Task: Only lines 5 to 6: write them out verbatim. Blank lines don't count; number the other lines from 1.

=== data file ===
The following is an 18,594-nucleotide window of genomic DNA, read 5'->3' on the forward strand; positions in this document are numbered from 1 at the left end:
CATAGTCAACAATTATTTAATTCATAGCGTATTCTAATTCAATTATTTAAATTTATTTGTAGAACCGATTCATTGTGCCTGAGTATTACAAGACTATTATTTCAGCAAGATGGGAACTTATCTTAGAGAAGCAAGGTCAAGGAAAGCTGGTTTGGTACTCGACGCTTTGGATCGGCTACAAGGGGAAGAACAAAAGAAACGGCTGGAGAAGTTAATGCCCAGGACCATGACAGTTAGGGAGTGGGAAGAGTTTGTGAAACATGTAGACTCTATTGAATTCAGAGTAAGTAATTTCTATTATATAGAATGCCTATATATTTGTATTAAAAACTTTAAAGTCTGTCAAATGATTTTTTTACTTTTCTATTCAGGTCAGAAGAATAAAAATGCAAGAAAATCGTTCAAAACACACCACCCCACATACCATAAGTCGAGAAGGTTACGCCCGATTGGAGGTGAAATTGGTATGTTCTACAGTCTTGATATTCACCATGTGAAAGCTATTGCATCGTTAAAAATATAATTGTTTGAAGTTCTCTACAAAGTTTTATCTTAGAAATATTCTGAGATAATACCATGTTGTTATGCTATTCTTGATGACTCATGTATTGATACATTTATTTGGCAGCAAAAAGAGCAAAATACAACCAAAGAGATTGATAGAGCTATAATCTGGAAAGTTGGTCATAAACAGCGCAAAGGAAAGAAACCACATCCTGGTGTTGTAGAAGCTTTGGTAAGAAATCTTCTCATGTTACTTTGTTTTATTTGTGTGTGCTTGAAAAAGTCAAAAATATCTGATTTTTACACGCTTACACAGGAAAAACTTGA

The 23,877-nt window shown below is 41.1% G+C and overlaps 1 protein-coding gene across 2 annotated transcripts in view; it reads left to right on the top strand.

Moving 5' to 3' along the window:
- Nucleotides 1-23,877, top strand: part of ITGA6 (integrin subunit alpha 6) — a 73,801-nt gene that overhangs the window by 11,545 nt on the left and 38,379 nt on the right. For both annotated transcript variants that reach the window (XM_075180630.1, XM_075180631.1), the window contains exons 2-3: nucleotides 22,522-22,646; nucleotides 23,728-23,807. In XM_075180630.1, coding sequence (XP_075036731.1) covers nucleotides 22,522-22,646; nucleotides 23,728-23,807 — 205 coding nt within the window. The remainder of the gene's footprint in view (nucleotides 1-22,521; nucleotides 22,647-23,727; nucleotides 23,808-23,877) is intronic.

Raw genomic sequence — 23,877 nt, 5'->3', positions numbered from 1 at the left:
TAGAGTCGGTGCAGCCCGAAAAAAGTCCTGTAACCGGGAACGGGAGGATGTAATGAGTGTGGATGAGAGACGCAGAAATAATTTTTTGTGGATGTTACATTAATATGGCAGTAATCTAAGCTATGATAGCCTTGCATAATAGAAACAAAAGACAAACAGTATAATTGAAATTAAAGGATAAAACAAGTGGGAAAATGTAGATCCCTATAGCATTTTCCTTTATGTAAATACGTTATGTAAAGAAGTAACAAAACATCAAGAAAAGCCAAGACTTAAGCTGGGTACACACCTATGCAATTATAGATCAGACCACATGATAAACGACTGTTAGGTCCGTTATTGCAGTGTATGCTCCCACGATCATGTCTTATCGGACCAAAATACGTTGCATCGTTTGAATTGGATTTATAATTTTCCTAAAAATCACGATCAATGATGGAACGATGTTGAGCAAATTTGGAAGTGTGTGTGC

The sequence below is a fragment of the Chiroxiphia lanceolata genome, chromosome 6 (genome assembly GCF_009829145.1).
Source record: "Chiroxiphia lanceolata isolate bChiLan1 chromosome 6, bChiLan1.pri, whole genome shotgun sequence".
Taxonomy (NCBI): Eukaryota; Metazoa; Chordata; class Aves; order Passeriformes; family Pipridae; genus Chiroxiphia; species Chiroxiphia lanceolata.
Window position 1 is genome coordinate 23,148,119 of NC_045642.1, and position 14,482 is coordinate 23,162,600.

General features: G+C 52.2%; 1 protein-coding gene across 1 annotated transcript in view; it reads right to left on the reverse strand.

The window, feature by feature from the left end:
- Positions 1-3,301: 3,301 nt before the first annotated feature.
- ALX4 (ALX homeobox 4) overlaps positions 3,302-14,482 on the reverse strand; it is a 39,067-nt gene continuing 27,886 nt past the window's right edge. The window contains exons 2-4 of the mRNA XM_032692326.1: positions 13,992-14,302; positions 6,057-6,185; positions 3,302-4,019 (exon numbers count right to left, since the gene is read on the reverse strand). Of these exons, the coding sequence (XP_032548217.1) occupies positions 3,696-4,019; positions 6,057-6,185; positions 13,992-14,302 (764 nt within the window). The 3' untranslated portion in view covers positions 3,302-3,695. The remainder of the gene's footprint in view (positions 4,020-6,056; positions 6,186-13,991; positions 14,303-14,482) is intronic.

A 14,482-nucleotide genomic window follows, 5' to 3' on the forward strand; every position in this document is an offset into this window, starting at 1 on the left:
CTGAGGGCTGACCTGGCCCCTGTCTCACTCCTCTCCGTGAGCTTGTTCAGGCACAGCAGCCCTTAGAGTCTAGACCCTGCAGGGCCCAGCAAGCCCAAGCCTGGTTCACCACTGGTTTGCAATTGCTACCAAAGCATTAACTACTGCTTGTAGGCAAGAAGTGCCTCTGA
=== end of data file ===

- Nucleotides 1-23,877, top strand: part of ITGA6 (integrin subunit alpha 6) — a 73,801-nt gene that overhangs the window by 11,545 nt on the left and 38,379 nt on the right. For both annotated transcript variants that reach the window (XM_075180630.1, XM_075180631.1), the window contains exons 2-3: nucleotides 22,522-22,646; nucleotides 23,728-23,807. In XM_075180630.1, coding sequence (XP_075036731.1) covers nucleotides 22,522-22,646; nucleotides 23,728-23,807 — 205 coding nt within the window. The remainder of the gene's footprint in view (nucleotides 1-22,521; nucleotides 22,647-23,727; nucleotides 23,808-23,877) is intronic.

Raw genomic sequence — 23,877 nt, 5'->3', positions numbered from 1 at the left: